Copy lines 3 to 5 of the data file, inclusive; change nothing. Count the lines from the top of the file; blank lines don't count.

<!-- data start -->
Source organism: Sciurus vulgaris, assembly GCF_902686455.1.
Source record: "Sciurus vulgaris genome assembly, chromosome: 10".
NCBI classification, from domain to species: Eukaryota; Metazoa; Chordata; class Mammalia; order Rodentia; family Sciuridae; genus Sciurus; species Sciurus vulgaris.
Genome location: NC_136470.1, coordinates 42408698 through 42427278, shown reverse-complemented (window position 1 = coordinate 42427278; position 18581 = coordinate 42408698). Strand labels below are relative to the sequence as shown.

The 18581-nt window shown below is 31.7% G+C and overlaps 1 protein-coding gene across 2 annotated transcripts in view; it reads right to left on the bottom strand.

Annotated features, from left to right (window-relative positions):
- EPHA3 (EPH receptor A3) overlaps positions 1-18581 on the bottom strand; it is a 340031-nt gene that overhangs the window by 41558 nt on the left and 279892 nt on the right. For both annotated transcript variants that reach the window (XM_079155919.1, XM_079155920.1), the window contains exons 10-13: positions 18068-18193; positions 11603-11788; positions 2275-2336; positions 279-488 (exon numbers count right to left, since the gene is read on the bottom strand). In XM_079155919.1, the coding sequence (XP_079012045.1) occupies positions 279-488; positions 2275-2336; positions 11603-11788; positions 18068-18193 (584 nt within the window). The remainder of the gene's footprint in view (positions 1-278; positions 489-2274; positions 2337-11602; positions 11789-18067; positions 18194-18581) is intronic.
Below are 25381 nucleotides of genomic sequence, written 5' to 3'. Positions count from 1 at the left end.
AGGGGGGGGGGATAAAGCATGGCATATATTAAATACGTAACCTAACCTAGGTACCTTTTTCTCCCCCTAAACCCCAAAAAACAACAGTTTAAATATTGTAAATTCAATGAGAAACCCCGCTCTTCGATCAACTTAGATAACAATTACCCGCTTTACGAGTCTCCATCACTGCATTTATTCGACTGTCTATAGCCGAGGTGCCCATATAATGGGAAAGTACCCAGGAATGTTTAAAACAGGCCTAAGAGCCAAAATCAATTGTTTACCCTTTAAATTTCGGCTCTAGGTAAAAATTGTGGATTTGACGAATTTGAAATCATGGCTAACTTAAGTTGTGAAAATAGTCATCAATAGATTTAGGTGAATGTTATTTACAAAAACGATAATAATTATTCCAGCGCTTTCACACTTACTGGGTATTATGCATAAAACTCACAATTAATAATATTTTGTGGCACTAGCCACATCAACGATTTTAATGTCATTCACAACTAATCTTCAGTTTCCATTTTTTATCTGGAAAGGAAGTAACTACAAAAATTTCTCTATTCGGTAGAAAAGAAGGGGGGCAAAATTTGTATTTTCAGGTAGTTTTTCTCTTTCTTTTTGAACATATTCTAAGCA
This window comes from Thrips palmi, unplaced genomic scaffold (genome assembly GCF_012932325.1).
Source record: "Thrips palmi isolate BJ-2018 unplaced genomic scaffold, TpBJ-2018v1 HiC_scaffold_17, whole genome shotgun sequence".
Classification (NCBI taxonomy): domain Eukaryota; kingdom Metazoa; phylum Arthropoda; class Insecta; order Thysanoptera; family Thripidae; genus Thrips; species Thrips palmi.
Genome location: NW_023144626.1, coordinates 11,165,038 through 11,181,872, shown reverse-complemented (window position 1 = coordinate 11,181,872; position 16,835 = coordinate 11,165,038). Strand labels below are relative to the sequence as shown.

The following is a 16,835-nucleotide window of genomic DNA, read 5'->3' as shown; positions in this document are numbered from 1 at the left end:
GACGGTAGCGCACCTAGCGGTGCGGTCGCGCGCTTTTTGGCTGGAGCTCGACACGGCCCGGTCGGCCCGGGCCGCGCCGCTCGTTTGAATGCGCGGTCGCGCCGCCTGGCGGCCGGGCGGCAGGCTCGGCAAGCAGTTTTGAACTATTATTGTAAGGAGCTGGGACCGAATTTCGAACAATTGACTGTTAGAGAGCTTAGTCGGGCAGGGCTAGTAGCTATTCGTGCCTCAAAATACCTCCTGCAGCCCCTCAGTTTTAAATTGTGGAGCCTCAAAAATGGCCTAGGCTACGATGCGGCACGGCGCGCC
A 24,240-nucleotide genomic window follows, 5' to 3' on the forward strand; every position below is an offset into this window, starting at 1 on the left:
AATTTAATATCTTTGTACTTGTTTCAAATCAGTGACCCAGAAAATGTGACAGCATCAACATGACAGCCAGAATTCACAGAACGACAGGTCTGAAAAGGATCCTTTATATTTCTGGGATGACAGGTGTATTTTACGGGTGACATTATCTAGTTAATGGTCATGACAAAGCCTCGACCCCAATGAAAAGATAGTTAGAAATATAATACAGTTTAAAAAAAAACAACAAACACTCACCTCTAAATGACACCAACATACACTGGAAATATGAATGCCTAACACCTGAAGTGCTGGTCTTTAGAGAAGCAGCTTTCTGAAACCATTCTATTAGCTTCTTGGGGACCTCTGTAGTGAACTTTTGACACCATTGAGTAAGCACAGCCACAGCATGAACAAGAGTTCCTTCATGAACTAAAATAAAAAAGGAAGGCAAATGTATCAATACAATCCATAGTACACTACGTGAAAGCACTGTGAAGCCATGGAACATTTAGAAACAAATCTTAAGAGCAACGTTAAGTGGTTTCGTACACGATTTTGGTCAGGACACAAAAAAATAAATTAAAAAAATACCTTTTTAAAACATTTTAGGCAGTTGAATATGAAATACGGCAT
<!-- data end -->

NCBI classification, from domain to species: Eukaryota; Metazoa; Chordata; class Mammalia; order Rodentia; family Sciuridae; genus Sciurus; species Sciurus vulgaris.
Genome location: NC_136470.1, coordinates 42408698 through 42427278, shown reverse-complemented (window position 1 = coordinate 42427278; position 18581 = coordinate 42408698). Strand labels below are relative to the sequence as shown.

The 18581-nt window shown below is 31.7% G+C and overlaps 1 protein-coding gene across 2 annotated transcripts in view; it reads right to left on the bottom strand.